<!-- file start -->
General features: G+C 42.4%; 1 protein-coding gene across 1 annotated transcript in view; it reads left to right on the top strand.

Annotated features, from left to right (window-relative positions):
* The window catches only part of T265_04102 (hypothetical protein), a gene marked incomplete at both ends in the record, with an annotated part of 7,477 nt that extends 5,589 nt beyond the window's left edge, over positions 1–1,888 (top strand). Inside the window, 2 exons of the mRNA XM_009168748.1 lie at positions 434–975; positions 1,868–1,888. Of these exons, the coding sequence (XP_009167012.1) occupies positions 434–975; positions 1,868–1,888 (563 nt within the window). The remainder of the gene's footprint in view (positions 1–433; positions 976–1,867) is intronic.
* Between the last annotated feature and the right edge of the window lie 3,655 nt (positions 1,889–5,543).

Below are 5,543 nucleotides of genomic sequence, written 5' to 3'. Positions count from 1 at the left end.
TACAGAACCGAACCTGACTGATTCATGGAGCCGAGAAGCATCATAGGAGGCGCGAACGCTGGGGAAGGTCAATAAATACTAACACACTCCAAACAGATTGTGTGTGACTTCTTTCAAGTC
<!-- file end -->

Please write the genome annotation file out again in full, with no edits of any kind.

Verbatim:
General features: G+C 42.4%; 1 protein-coding gene across 1 annotated transcript in view; it reads left to right on the top strand.

Annotated features, from left to right (window-relative positions):
* The window catches only part of T265_04102 (hypothetical protein), a gene marked incomplete at both ends in the record, with an annotated part of 7,477 nt that extends 5,589 nt beyond the window's left edge, over positions 1–1,888 (top strand). Inside the window, 2 exons of the mRNA XM_009168748.1 lie at positions 434–975; positions 1,868–1,888. Of these exons, the coding sequence (XP_009167012.1) occupies positions 434–975; positions 1,868–1,888 (563 nt within the window). The remainder of the gene's footprint in view (positions 1–433; positions 976–1,867) is intronic.
* Between the last annotated feature and the right edge of the window lie 3,655 nt (positions 1,889–5,543).

Below are 5,543 nucleotides of genomic sequence, written 5' to 3'. Positions count from 1 at the left end.
TACAGAACCGAACCTGACTGATTCATGGAGCCGAGAAGCATCATAGGAGGCGCGAACGCTGGGGAAGGTCAATAAATACTAACACACTCCAAACAGATTGTGTGTGACTTCTTTCAAGTC